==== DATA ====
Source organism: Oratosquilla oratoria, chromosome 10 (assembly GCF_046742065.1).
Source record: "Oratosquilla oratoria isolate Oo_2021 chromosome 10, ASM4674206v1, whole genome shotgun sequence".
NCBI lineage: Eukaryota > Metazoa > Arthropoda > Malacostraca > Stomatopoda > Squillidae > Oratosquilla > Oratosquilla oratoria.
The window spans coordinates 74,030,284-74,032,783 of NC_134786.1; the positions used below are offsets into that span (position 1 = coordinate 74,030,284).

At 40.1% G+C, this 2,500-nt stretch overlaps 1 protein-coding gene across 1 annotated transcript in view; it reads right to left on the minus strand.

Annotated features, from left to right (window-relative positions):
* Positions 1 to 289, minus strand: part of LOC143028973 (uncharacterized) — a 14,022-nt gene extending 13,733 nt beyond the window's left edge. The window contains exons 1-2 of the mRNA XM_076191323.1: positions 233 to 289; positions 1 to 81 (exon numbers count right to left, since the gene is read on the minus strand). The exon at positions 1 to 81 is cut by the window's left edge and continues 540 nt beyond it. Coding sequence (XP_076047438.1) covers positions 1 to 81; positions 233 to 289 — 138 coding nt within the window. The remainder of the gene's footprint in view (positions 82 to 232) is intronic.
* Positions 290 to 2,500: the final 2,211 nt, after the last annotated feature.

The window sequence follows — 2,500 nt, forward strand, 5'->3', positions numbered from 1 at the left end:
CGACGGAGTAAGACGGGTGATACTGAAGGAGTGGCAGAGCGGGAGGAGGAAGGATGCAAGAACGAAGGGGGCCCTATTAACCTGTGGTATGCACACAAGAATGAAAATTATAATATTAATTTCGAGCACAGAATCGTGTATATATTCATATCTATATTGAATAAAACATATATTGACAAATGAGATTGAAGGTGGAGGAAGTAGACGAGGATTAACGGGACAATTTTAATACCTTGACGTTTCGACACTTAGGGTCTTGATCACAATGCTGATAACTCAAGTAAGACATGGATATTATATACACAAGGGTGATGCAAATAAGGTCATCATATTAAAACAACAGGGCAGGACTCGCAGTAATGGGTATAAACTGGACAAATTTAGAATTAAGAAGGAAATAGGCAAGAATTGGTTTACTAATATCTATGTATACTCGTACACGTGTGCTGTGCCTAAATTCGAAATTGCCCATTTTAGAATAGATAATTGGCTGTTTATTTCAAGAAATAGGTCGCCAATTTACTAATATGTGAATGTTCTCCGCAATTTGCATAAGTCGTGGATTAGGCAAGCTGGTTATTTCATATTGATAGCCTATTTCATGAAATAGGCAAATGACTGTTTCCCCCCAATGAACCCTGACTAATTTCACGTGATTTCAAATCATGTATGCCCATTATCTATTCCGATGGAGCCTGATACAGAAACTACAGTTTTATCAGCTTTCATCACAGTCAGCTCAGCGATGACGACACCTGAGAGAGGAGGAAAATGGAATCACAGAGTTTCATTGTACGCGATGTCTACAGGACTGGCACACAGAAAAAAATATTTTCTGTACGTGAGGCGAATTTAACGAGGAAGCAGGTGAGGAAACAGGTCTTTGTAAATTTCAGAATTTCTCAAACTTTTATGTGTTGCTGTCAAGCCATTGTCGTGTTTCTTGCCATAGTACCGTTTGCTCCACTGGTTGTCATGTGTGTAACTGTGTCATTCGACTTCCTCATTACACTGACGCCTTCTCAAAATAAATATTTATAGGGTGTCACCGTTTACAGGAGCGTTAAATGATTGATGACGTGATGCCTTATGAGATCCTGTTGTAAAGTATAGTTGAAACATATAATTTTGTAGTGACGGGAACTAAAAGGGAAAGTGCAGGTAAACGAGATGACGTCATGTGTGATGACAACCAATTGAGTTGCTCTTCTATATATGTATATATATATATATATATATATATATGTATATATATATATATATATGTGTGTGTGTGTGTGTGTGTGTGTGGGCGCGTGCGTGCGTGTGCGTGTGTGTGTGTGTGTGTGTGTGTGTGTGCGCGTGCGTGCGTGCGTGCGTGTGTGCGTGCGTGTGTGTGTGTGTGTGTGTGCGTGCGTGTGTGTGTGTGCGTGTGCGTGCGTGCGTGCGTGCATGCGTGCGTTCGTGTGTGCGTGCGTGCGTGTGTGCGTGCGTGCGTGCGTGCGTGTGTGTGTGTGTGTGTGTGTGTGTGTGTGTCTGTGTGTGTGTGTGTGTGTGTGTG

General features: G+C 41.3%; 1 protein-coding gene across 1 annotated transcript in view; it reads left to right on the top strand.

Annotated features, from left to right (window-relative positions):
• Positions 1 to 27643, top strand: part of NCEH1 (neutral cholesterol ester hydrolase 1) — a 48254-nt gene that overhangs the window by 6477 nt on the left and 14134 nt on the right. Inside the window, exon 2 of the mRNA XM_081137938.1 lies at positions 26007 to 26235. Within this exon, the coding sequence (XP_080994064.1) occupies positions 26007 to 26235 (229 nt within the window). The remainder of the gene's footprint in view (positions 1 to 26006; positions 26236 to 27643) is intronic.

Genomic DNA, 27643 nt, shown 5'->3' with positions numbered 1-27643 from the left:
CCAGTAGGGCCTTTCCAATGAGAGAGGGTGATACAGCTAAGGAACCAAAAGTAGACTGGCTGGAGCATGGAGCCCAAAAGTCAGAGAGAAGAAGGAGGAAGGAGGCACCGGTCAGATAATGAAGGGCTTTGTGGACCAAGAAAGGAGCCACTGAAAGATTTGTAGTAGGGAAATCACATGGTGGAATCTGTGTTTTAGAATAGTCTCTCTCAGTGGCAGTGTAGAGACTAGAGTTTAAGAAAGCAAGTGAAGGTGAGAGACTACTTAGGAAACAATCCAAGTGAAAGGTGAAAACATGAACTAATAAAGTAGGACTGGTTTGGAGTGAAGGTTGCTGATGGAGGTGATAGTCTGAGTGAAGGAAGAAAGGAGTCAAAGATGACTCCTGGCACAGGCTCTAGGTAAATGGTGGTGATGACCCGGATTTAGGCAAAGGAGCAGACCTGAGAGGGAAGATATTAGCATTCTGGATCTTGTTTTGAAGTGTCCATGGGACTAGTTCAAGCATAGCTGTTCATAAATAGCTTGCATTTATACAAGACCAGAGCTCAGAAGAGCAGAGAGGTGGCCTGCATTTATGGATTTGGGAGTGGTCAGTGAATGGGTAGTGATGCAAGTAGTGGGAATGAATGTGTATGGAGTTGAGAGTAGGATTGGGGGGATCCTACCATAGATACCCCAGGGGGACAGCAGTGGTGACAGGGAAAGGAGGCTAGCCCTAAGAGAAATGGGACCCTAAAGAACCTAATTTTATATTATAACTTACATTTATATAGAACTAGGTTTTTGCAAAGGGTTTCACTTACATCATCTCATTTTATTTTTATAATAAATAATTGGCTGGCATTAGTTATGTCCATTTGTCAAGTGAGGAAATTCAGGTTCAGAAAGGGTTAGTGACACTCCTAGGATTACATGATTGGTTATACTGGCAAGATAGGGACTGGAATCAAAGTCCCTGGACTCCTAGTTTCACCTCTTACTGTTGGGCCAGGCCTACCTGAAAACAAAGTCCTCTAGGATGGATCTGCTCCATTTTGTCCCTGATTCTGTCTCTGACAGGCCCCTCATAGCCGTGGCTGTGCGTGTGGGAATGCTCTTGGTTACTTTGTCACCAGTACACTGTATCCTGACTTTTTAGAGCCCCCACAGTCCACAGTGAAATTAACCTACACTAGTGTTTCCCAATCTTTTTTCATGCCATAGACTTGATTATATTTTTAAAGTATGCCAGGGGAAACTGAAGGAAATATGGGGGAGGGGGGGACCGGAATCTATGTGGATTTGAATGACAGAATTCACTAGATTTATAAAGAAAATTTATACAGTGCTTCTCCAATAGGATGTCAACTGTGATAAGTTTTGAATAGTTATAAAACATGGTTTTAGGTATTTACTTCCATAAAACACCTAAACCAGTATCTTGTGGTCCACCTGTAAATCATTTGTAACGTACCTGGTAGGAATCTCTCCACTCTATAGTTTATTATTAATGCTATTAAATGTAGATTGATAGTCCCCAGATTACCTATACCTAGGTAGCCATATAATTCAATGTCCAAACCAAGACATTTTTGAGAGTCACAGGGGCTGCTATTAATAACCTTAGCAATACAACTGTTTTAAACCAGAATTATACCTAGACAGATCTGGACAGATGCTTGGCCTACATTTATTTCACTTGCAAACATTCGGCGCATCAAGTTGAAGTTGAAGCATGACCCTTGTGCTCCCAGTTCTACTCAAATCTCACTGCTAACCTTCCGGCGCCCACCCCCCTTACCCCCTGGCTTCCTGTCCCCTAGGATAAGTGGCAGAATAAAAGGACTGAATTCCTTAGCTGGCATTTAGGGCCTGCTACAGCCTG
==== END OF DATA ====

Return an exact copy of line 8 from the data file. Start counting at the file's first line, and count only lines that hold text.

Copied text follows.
* Positions 290 to 2,500: the final 2,211 nt, after the last annotated feature.